Planning a B2B blog: 4 questions to stop it being shit
David McGuire of B2B copywriters Radix Communications shares four essential questions to ask when you’re planning your next blog post.
The humble blog post has become the cornerstone of B2B content marketing. And with good reason – done right, they’re versatile, shareable, Google-friendly and (relatively) cheap to publish.
But as a result, there’s a load of them. So yours has to work extra hard to stand out.
The good news (at least, it’s good news for you) is that most of those B2B blog posts are self-indulgent, boring rubbish. That means you don’t need to do anything wild and crazy to get your work read – unless you count actually caring about your reader as wild and crazy, anyway.
All you really have to do is follow a pretty formula. And yes, I’m going to tell you what it is.
Urban Cookie Collective,
I've got the key, I've got the secret
I've got the key to another way
How do I know? Well, so far this year, the Radix copywriting team has worked on… [counts]… 157 client blog posts. (That’s up 40% on the same period last year. Told you they were popular.) And most of those have been during our 15-point content quality checklist pilot.
That all gives us a pretty clear view of which blog briefs work, and exactly why some of them don’t.
Looking at the data, there are four important questions you need to ask yourself when you’re planning your next blog post.
1. Who’s going to read this (and do they even care)?
Too many B2B blog post briefs start with a list of things to talk about, or products to promote… and scant regard for the reader, and what’s on their mind. The result is a whole bunch of blogs that are written to satisfy some stakeholder, not the customer.
Start with a really clear view of who your reader will be. It’ll keep you honest when it comes to deciding what information is genuinely interesting, and what’s just self-indulgent boasting.
Pick a persona. Better still, pick a person – a real customer or ideal prospect, to act as an avatar. Then work out what they want and need to know about the subject. That’s a blog idea that’ll actually work.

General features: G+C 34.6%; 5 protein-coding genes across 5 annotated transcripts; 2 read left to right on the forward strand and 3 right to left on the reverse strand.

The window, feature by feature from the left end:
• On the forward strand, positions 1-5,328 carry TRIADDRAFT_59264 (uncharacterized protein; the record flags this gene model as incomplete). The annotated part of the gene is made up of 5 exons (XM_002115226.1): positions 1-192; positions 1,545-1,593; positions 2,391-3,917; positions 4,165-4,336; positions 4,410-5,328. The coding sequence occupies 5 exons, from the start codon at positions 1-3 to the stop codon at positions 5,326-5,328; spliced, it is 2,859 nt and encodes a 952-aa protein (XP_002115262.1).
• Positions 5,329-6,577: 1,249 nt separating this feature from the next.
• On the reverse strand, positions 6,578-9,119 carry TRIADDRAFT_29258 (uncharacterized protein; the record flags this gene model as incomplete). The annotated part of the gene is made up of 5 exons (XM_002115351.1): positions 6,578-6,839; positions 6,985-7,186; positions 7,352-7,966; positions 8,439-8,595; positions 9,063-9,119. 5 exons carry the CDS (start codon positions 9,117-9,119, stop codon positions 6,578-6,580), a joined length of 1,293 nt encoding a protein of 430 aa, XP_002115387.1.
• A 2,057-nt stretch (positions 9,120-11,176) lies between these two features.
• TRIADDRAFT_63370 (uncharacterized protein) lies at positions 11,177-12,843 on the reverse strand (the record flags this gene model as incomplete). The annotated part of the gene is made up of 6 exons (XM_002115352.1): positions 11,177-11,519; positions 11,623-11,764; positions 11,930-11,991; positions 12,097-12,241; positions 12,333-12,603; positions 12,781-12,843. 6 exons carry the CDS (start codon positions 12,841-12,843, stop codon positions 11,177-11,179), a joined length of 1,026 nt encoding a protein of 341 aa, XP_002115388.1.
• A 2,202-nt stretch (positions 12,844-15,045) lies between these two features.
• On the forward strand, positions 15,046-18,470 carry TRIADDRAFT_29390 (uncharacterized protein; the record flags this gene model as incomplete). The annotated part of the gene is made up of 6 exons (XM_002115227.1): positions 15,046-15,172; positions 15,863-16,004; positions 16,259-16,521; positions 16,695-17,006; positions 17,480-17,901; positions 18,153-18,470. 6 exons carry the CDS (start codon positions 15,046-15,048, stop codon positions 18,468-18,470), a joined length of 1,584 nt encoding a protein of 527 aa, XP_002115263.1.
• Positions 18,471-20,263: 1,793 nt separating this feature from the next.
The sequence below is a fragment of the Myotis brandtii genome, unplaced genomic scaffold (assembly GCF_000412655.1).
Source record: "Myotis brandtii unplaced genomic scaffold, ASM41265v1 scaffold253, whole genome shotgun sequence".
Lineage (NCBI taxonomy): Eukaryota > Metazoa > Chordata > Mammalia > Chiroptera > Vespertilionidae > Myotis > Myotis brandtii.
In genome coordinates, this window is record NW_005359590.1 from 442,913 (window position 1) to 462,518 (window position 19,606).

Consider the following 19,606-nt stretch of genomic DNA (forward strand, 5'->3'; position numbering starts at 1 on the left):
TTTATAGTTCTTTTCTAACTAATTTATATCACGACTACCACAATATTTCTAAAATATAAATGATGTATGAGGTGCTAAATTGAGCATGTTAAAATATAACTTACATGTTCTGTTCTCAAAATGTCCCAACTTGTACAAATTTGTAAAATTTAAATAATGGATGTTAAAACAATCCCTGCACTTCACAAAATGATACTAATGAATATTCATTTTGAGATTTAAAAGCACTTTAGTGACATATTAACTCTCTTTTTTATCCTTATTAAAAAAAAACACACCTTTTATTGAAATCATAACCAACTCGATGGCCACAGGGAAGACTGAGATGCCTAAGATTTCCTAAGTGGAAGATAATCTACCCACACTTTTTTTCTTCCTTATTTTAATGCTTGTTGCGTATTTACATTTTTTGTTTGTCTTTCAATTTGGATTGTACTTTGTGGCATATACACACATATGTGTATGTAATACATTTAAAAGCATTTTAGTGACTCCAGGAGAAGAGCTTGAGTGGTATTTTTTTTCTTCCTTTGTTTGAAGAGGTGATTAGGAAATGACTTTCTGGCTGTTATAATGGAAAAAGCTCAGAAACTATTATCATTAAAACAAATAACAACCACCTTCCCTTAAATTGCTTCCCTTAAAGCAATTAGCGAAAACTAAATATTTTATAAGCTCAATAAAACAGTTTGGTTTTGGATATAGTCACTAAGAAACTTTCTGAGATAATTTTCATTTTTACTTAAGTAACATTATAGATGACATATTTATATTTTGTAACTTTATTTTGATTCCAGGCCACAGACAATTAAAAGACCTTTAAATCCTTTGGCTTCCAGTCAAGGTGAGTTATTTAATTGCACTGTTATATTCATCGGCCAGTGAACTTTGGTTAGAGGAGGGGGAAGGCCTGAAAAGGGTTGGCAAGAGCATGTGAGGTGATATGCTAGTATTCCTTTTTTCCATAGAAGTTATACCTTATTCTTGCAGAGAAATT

2. What does your reader get in return for their time?
Let me guess: that ideal customer you have in mind, they have loads of spare time, right? They spend all day reading B2B blog posts and wishing they had innovative new ways to spend their budget.
Didn’t think so. They’re stressed and time-poor, aren’t they? Just like every other B2B decision-maker under the sun. So what makes you think they have time to spend learning about your portfolio of products and services in their area?
But the truth is, the most common fault with B2B content is that it has no objective value for the reader. Isn’t that weird?
If you respect your reader (or even if you just want to stand out), give them something valuable in return for their time. Like, some advice that’ll help them do their job. Or some new primary research that’s actually useful. Or a list of four questions that’ll make their blog posts better.
Whatever it is, make sure your reader doesn’t leave your blog post empty-handed.
We only get what we give
3. What real-world question are you answering?
Sure, you could spread some random information or thought leadership into the world, and hope people who are idly browsing social media happen to bump into and share it, or that your email newsletter arrives just as they’re taking their tea break with nothing better to do.
Or you could write something aimed at the way people actually use the internet – to find the answer to a question or problem.
If you base your blog post idea around a real-life question, you’ll benefit in two ways. First, you’ll speak directly to your reader’s needs – a certain number will hit it at just the right time, and feel compelled to click. And second, it’s perfect Google long-tail fodder.
So be clear about the question (and make it a real question, not one you wish a customer would ask). If you can’t think of any, answerthepublic.com is your friend. And check whether the question has already been answered before – if it has, make sure your answer will be different or better (or better search-optimised), or you may as well not bother.
4. Is all that information in the first 20 words?
You could have a clear idea of your audience, and answer a burning question in the most valuable and well-structured way possible. But your reader is only going to give you a couple of seconds of their time.
If your title and the first 20 words of your content don’t make it clear who should read, and why, readers will wander off… and that’s if they made it to your site at all, because those are the parts which will usually turn up on social previews and search results pages too.
(Massive hint: if your blog post starts with faff like “In today’s fast-paced, digital business landscape…” you’ve wasted more than a third of your 20 words before you’ve even tried to say something worthwhile. Delete that shit.)
That doesn’t mean you need to start by saying explicitly who the audience is, and what they’ll get by reading (though there are definitely worse ways to start). But you do need to get to the point pretty damned quickly, and keep checking in to remind your audience that this is about them, not you.
I had no choice but to hear you
You stated your case time and again
For example, if you’re mostly writing for decision-makers in their 30s and 40s, you could pique their interest by illustrating your points with relevant 90s pop lyrics. Make sure nobody else has done it first, though.
Surprisingly, it isn’t rocket surgery
These four questions add up to one thing: it’s not about you. And judging by most B2B blogs, you’d think that’s an incredibly difficult lesson to learn.
Start with your customer, give them something of value, and make it obvious that’s what you’re doing. Simple, right?